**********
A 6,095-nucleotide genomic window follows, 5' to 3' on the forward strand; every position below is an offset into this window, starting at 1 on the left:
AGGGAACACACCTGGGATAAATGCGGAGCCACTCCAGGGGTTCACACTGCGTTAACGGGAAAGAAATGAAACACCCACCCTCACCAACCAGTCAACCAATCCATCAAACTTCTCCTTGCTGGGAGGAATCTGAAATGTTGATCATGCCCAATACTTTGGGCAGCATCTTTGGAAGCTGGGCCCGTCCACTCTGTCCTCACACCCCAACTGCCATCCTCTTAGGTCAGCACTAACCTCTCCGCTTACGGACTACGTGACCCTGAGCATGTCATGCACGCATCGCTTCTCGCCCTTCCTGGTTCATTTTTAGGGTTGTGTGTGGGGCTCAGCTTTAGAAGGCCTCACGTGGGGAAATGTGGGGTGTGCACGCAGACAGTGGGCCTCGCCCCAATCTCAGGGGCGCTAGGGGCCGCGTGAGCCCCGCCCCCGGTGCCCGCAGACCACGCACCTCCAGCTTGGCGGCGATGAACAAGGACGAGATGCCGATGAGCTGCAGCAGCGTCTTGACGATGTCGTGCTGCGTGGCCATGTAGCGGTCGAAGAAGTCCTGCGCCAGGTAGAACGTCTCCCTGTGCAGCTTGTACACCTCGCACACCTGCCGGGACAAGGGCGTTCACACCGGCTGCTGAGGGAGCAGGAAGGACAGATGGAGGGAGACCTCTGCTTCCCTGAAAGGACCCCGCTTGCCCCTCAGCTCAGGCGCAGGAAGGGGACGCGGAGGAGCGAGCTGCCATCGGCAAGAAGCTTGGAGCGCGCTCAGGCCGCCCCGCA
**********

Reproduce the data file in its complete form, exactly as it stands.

A 6,095-nucleotide genomic window follows, 5' to 3' on the forward strand; every position below is an offset into this window, starting at 1 on the left:
AGGGAACACACCTGGGATAAATGCGGAGCCACTCCAGGGGTTCACACTGCGTTAACGGGAAAGAAATGAAACACCCACCCTCACCAACCAGTCAACCAATCCATCAAACTTCTCCTTGCTGGGAGGAATCTGAAATGTTGATCATGCCCAATACTTTGGGCAGCATCTTTGGAAGCTGGGCCCGTCCACTCTGTCCTCACACCCCAACTGCCATCCTCTTAGGTCAGCACTAACCTCTCCGCTTACGGACTACGTGACCCTGAGCATGTCATGCACGCATCGCTTCTCGCCCTTCCTGGTTCATTTTTAGGGTTGTGTGTGGGGCTCAGCTTTAGAAGGCCTCACGTGGGGAAATGTGGGGTGTGCACGCAGACAGTGGGCCTCGCCCCAATCTCAGGGGCGCTAGGGGCCGCGTGAGCCCCGCCCCCGGTGCCCGCAGACCACGCACCTCCAGCTTGGCGGCGATGAACAAGGACGAGATGCCGATGAGCTGCAGCAGCGTCTTGACGATGTCGTGCTGCGTGGCCATGTAGCGGTCGAAGAAGTCCTGCGCCAGGTAGAACGTCTCCCTGTGCAGCTTGTACACCTCGCACACCTGCCGGGACAAGGGCGTTCACACCGGCTGCTGAGGGAGCAGGAAGGACAGATGGAGGGAGACCTCTGCTTCCCTGAAAGGACCCCGCTTGCCCCTCAGCTCAGGCGCAGGAAGGGGACGCGGAGGAGCGAGCTGCCATCGGCAAGAAGCTTGGAGCGCGCTCAGGCCGCCCCGCA